With many children’s apps lacking transparency in the data-safety and privacy practices, these apps may also be engaging in invasive practices, potentially exposing children to exploitative advertising and even criminal activity. Incogni analyzed the 10 most popular child-targeted apps from 59 countries and found that half of these apps extensively collect children’s data, and many don’t follow the best data privacy guidelines. It yielded a total of 74 unique apps—primarily games. The investigation focused on the data safety sections of these apps on the Google Play Store.
The 34 data-collecting apps gather data from an average of 5.7 data points and share from an average of 2.8 data categories. Notably, 11 apps were recognized as particularly data-hungry, collecting 7 or more data points, with five collecting 10 or more, mainly their users’ approximate location (4), email addresses (8), photos (2), and purchase histories (8). incogni.com
The National Highways Authority of India (NHAI) has entered into an MoU with the National Remote Sensing Centre (NRSC) under the Indian Space Research Organization (ISRO) for a period of three years to develop and report a “Green Cover Index” for the extensive network of National Highways in India.
Using the capabilities of emerging technologies to enhance in-situ data collection and supplement plantation management and monitoring, including performance audits conducted by NHAI, the NRSC will undertake a comprehensive pan-India estimation of green cover, referred to as the “Green Cover Index” for National Highways using high-resolution satellite imagery. This innovative approach promises to be a robust and reliable mechanism, providing a time-saving and cost-effective solution to generate a macro-level estimate of the degree of greenness along National Highways. It will also facilitate targeted interventions in regions that are reported to lack adequate green cover. pib.gov.in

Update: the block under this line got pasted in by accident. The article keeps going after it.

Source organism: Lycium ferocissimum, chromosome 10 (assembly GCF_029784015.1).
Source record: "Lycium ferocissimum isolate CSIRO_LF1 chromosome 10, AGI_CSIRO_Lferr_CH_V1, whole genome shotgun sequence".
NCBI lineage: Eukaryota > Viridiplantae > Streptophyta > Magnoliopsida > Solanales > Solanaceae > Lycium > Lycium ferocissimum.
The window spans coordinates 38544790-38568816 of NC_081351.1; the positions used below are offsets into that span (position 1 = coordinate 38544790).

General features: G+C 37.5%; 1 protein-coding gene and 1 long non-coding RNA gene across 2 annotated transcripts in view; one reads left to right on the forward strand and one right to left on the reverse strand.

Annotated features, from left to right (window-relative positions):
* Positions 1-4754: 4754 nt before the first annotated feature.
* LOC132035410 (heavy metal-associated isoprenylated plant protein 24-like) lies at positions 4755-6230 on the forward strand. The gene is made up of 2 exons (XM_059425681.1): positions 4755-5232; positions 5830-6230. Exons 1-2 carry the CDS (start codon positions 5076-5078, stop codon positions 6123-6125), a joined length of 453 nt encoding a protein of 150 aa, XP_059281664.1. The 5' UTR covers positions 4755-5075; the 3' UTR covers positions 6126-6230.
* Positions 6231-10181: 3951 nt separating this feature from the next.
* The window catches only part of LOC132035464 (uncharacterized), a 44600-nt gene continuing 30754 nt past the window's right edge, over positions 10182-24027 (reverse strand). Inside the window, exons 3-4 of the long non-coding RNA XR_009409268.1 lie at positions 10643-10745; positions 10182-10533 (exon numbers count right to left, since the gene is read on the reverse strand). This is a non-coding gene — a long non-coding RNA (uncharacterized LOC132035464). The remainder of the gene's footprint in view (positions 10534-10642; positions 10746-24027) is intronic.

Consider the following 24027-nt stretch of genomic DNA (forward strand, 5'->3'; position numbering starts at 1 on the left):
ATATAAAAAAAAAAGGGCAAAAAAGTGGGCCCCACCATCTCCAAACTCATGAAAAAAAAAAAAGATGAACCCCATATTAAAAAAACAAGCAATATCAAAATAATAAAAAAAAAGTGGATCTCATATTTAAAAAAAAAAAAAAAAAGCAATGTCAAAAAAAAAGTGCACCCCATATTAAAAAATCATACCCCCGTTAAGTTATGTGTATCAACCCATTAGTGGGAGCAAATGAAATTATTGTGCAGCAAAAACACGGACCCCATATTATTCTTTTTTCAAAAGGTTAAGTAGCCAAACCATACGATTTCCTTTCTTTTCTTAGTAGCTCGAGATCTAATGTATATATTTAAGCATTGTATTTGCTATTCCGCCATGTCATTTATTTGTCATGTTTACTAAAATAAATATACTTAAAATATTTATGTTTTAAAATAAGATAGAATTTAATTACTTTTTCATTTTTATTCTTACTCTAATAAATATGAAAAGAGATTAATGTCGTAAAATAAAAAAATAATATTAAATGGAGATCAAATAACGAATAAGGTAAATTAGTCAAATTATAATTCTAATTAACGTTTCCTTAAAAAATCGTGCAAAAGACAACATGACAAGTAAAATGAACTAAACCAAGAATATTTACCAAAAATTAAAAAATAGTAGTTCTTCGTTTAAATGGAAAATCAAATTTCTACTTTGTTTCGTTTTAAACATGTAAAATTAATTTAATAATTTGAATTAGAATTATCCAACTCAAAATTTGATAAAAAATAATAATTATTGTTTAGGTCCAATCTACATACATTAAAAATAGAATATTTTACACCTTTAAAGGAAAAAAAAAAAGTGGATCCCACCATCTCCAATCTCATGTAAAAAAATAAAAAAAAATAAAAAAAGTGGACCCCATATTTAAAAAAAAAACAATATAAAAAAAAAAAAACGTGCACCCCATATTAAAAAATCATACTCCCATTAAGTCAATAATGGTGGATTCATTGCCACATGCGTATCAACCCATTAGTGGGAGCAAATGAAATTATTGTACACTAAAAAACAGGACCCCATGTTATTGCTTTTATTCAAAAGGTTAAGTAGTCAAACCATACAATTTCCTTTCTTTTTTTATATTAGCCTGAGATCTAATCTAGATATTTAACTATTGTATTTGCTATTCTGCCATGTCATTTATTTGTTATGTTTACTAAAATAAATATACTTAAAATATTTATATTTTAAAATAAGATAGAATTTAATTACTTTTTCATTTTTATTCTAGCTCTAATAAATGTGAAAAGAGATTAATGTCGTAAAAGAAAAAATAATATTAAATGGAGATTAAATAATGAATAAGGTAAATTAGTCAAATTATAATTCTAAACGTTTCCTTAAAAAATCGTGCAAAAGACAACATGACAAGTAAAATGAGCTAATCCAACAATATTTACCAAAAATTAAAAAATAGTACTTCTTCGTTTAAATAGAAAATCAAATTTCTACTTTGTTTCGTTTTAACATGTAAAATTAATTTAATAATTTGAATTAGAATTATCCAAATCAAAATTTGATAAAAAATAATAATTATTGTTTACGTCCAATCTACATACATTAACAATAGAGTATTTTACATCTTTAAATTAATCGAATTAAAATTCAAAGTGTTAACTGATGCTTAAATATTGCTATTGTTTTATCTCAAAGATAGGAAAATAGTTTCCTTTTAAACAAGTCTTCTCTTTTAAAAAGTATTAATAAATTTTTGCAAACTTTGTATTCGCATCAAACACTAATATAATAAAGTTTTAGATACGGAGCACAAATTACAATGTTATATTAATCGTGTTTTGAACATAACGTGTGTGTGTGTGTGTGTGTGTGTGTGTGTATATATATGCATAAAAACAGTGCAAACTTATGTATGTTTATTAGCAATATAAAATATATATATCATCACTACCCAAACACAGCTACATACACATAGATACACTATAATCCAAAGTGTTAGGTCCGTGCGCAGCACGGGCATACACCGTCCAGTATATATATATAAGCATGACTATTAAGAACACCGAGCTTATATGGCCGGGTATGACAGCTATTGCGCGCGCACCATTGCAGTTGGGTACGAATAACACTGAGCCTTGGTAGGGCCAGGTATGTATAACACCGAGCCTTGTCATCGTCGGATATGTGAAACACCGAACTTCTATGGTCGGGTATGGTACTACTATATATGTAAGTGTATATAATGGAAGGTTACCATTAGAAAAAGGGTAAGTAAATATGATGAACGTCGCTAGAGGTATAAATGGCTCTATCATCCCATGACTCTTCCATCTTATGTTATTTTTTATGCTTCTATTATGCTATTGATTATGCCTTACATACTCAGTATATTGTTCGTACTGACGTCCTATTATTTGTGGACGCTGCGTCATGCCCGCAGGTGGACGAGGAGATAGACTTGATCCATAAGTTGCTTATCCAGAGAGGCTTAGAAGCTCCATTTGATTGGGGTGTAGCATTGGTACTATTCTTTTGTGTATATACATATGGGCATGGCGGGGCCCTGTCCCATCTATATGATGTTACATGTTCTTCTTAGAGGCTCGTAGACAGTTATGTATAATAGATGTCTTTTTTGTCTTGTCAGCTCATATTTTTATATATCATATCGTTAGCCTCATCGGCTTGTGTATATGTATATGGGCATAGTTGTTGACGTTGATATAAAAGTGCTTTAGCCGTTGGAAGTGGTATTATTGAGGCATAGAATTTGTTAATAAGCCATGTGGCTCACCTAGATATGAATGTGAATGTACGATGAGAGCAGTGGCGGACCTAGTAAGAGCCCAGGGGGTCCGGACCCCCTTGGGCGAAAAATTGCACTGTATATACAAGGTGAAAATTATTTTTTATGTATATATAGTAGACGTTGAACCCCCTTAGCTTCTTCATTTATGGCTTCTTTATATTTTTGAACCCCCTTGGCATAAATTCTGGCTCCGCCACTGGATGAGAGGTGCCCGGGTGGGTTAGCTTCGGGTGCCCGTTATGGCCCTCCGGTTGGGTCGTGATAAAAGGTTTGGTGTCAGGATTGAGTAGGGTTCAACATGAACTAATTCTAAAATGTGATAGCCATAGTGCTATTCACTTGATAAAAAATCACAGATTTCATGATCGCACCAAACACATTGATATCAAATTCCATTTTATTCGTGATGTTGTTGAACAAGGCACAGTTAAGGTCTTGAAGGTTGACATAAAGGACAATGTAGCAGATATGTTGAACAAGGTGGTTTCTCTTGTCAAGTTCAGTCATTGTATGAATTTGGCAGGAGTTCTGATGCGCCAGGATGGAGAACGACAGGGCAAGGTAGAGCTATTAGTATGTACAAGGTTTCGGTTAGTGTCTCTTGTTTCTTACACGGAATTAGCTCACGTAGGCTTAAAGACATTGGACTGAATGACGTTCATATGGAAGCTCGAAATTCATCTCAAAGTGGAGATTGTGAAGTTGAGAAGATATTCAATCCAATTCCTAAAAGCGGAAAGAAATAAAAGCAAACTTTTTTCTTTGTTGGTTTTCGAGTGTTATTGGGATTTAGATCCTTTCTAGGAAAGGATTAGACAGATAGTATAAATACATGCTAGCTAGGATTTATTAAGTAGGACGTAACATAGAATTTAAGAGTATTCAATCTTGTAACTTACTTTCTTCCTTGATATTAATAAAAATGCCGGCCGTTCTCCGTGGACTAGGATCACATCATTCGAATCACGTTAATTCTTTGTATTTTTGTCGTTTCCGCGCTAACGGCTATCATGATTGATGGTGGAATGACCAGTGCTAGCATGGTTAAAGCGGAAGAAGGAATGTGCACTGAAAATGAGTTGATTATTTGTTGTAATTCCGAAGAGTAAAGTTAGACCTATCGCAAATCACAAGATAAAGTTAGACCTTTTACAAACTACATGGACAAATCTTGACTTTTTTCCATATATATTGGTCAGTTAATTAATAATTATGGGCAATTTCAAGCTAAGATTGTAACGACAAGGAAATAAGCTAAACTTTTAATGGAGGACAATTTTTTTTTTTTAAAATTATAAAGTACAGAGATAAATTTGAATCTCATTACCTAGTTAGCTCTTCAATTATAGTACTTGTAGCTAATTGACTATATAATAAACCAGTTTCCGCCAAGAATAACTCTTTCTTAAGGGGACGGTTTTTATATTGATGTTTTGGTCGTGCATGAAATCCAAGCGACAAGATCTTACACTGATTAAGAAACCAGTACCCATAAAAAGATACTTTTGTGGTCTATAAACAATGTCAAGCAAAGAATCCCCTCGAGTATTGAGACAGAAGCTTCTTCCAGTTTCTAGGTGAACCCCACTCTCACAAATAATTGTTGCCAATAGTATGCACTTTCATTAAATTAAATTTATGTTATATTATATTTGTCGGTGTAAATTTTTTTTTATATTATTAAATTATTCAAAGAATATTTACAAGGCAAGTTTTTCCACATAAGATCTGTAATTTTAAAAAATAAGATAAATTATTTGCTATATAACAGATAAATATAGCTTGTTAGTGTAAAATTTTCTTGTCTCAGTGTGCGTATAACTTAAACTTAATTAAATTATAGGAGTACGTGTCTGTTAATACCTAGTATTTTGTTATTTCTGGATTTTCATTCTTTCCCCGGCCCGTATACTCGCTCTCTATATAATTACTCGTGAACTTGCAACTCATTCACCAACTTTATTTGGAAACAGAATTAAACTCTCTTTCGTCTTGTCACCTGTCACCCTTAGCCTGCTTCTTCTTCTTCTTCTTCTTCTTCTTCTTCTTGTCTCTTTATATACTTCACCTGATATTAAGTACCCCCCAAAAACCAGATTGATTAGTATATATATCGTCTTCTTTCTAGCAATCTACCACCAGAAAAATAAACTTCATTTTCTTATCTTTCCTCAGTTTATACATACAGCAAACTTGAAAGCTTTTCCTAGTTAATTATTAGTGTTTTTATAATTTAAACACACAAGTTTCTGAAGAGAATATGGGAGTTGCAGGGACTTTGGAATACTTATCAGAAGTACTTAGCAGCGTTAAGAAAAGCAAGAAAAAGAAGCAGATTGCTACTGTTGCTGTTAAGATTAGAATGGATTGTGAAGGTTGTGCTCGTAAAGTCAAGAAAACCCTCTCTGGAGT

Researchers at Indian Institute of Technology (IIT) Delhi have developed a national-scale mapping of soil erodibility, a first of its kind in the country. It highlights specific areas where the soil is most prone towards erosion. The researchers in their study have found that out of the 50 districts with the most erodible soil, 29 are in Uttar Pradesh, 13 are in Bihar, 3 in Gujarat, 2 each in Haryana and Rajasthan, and 1 in Punjab.
The study by Mr. Ravi Raj (PhD Scholar), Prof. Manabendra Saharia and Prof. Sumedha Chakma from the Hydrosense Lab, Department of Civil Engineering at IIT Delhi, exploring the spatial variation of soil erodibility and its relationships with soil properties in India was published in CATENA. The dataset has been freely released as the Indian Soil Erodibility Dataset (ISED, https://zenodo.org/record/8011445) at a spatial resolution of 250 m.
The study estimated the national average soil erodibility factors for India as 0.028 and 0.034 t-ha-h/ha/MJ/mm using Nomograph and EPIC models, respectively. The researchers found histosols soil type as least susceptible to soil erosion, having the lowest average K-factor (0.011 t-ha-h/ ha/MJ/mm), while the Xerosols soil type was observed as most susceptible to soil erosion, having the highest average K-factor (0.034 t-ha-h/ha/MJ/mm) corresponding to the soil classes in Indian conditions.
In addition to this, the researchers conducted a comprehensive statistical analysis of the soil erodibility map to visualize its distribution over the national territory in terms of the different soil types, textures, and percentage ranges of erodibility values. The results indicated that the K-factor, estimated using the Nomograph approach, exhibited a stronger correlation with the observed K-factors retrieved from the literature. iitd.ac.in